Speedy Delivery

Carnegie Mellon graduates complete documentary about Mr. McFeely

Amanda Cole Jan 27, 2008

Most American children remember seeing Mister Rogers’ Neighborhood at some point during their childhood, and anyone who remembers seeing the show remembers Mister Rogers’ friend, Mr. McFeely. Mr. McFeely, played by David Newell, delivered mail with the cheerful line, “Speedy Delivery!”

In tribute to Mr. McFeely’s role on the show and his continued appearances as the character, Carnegie Mellon graduates Paul Germain (Heinz ’06), Friedrich Myers (CFA ’03), and Bryan Senti (CFA ’05, Heinz ’06), along with co-producer Stuart Friedel, have created a documentary of Newell’s life. The documentary explores both Newell’s life and his experience as the character Mr. McFeely.

As Mister Rogers’ Neighborhood, which aired new episodes from 1967 to 2001, is approaching its 40th anniversary, Newell continues to make public appearances at least once a week dressed as Mr. McFeely. His dedication to carrying on Fred Rogers’ legacy takes him on trips across the country to visit children and make public appearances.

Germain, the documentary’s director and co-producer, had been searching for a subject for a documentary, and when Germain saw Newell at an appearance at the Pittsburgh Mills Mall, he knew he’d found his subject.

“I wondered what motivated him to be so passionate for 40 years,” said Germain. “I talked to him for a while and he directed me to Family Communications, Inc. (FCI), [the company that produces Mister Rogers’ Neighborhood]. I thought people could benefit from seeing the way he lives his life.”

In the documentary, Newell’s life is shown both at home and in character, allowing viewers to explore a natural curiosity about the real life of a well known television character. Besides his everyday life, the film explores his relationship with Fred Rogers and aspects of his childhood.

“It gets into who he is as a person, where he’s been, where he’s going,” said Germain. “This is a film that takes a slice of a person’s life and uses that as a context to talk about something much larger.”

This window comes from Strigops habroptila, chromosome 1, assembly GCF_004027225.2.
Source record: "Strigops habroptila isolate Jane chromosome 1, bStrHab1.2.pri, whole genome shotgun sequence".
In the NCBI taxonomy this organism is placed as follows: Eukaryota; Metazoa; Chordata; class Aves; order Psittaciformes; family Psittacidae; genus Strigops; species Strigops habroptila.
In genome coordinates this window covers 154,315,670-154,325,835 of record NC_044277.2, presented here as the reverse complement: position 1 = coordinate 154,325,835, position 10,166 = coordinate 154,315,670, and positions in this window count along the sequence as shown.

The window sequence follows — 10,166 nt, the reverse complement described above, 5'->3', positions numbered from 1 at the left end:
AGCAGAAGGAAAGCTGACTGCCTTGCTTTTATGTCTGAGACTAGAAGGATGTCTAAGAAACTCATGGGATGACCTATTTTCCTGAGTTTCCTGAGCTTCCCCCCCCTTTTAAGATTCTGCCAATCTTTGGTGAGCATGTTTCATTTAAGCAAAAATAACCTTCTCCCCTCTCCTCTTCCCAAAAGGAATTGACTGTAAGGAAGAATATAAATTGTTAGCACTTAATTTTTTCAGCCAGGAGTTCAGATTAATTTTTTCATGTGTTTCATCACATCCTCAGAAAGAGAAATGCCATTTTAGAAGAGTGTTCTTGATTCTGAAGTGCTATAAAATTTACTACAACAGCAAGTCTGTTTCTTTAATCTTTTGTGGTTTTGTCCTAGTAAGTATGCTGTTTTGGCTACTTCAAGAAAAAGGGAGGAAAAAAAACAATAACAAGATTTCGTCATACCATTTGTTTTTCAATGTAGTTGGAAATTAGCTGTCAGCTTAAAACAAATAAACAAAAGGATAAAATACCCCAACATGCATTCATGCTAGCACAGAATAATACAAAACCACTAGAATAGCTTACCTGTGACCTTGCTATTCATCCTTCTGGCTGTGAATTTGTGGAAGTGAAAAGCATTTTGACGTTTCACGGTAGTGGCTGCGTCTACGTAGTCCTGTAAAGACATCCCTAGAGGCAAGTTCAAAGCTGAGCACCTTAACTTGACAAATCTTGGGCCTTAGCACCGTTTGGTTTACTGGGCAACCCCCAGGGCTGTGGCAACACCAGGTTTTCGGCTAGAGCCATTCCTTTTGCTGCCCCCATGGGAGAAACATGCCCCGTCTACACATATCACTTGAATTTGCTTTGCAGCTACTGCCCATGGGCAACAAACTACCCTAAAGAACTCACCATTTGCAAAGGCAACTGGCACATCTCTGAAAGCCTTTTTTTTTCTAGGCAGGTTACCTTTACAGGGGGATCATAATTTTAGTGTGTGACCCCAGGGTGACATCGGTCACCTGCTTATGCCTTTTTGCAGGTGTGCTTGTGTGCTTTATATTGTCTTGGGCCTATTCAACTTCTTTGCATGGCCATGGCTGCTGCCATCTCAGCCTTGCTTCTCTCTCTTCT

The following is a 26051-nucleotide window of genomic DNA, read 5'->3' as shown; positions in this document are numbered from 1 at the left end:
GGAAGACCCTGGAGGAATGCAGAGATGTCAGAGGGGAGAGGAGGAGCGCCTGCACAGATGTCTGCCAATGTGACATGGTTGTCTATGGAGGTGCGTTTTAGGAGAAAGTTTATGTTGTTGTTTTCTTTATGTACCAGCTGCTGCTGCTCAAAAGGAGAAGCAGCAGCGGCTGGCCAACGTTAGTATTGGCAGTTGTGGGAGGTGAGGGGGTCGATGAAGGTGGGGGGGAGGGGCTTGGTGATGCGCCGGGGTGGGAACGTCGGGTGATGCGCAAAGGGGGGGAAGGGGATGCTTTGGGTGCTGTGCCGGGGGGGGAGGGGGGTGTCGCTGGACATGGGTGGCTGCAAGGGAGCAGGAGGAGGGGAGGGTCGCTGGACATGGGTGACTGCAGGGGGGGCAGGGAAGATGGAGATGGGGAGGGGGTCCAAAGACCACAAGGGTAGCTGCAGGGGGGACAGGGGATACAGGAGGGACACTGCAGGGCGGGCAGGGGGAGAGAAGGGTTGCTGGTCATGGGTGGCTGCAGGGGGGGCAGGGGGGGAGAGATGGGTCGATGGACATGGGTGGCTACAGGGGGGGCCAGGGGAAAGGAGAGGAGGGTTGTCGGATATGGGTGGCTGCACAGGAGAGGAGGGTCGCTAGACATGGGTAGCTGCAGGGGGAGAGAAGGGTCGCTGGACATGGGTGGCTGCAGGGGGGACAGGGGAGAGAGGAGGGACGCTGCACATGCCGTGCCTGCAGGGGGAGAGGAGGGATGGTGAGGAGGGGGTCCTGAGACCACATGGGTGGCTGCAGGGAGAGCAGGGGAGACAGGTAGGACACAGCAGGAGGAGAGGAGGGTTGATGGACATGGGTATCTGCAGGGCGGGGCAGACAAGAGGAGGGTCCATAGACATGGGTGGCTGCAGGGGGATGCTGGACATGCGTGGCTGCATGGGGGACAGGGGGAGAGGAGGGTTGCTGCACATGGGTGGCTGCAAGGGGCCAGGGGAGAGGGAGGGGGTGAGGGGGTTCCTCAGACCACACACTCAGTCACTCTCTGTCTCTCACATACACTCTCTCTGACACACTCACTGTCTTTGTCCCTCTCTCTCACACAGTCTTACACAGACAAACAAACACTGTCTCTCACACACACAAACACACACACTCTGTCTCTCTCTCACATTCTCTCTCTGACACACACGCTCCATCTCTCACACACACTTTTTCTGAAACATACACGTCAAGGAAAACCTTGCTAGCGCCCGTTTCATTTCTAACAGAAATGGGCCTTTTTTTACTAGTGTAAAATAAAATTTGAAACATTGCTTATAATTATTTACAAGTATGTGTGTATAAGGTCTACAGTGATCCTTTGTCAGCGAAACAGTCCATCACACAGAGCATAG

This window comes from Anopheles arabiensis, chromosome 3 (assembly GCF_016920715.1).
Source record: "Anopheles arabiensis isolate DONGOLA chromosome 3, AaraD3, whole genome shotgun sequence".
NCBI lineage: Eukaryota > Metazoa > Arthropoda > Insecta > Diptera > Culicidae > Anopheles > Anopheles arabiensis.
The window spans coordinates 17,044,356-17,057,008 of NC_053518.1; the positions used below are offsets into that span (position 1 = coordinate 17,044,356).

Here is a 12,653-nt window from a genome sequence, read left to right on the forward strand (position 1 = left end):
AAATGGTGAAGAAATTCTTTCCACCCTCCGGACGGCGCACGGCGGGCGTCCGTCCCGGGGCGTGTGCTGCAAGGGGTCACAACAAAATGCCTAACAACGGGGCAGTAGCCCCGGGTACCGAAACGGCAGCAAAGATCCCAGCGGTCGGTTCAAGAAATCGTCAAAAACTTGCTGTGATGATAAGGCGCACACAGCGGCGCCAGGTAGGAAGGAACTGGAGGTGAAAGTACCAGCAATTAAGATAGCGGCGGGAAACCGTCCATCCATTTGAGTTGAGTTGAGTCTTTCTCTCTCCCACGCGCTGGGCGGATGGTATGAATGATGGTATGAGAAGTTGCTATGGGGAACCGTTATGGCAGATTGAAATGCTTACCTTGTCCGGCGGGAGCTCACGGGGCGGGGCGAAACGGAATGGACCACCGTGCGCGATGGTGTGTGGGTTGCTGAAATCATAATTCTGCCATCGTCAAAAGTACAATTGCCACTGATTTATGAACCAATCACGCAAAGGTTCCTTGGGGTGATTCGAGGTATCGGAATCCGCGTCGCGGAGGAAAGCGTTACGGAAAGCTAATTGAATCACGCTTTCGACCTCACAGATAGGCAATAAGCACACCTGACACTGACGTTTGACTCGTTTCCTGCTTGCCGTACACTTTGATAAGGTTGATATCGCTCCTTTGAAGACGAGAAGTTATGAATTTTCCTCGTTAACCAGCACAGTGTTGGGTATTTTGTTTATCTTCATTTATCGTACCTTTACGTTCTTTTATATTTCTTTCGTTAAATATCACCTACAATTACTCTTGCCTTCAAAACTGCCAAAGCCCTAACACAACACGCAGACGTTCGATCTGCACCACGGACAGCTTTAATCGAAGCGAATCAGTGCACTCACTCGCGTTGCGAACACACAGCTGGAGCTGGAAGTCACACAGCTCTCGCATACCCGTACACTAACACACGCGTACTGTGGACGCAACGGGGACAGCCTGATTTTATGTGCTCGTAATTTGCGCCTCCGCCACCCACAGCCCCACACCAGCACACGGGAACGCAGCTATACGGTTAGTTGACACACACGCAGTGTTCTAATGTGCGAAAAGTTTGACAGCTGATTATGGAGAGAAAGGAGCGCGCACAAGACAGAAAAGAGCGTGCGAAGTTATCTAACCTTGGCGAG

The movie serves as a sort of Mister Rogers’ Neighborhood retrospective in addition to a portrait of David Newell as Mr. McFeely. Germain received permission from FCI to use clips, music, and still pictures from the show, which ran new episodes for 35 years, in his documentary. These assets will allow the documentary to explore the history of the show while new footage will show a more behind-the-scenes look at Newell’s life.

“It’s interesting to see how the childhood character operates now and still assumes the role of Mr. McFeely, and how this has affected his family,” said Senti, who composed the film’s score.

The music in the film is a mix of original music and traditional music from Mister Rogers’ Neighborhood. In shots where Newell is with Fred Rogers, the original music from Mister Rogers’ Neighborhood is used. For the other parts of the movie, however, Senti composed music that he said would “act as an opposition” to that music. He used the blues style because it is what he called “people’s music,” which seemed more appropriate in situations involving Newell and other people.

Myers, the sound designer for the film, worked with Senti to create the score for Speedy Delivery. According to Myers, Senti bounced ideas off of him and they worked together to create the final product. Myers did the final sound design, adding in sounds that were more lush where he could, creating a professional final product.

Pittsburgh Connections

While some people see Pittsburgh as a temporary home, Rogers and Newell worked in Pittsburgh for over 30 years filming Mister Rogers’ Neighborhood. In order to stay true to their Pittsburgh spirit, Speedy Delivery was shot in Pittsburgh, maintaining the strong ties to the city that are associated with the show.

“We’ve mimicked Mister Rogers’ beginning, but with real streets and real houses,” Germain said. “We want people to know that Mister Rogers’ Neighborhood is Pittsburgh.”

In addition to having Pittsburgh connections because of the subject matter, the film has a strong Carnegie Mellon influence. Besides Germain, Senti, and Myers, there were a large number of Carnegie Mellon alumni involved in the making of the film. Several members of the cast of Mister Rogers’ Neighborhood, including Joe Negri (Handyman Negri), Maggie Stewart (Mayor), Audrey Roth (Miss Paulificate), and Francois Clemmons (Officer), are graduates, and the university awarded Fred Rogers an honorary degree in 1976. Graduates have also worked on the art and production end of the show; Kathy Borland served as art director, Hedda Sharapan as Director of Public Relations, and Bonnie McCarter Vaky and Matt Marcus were members of the art and production crew. The Johnny Costa Trio (Johnny Costa, Carl McVicker, and Bobby Rawsthorne), who recorded the well-known tunes found in Mister Rogers’ Neighborhood, were also Carnegie Mellon graduates.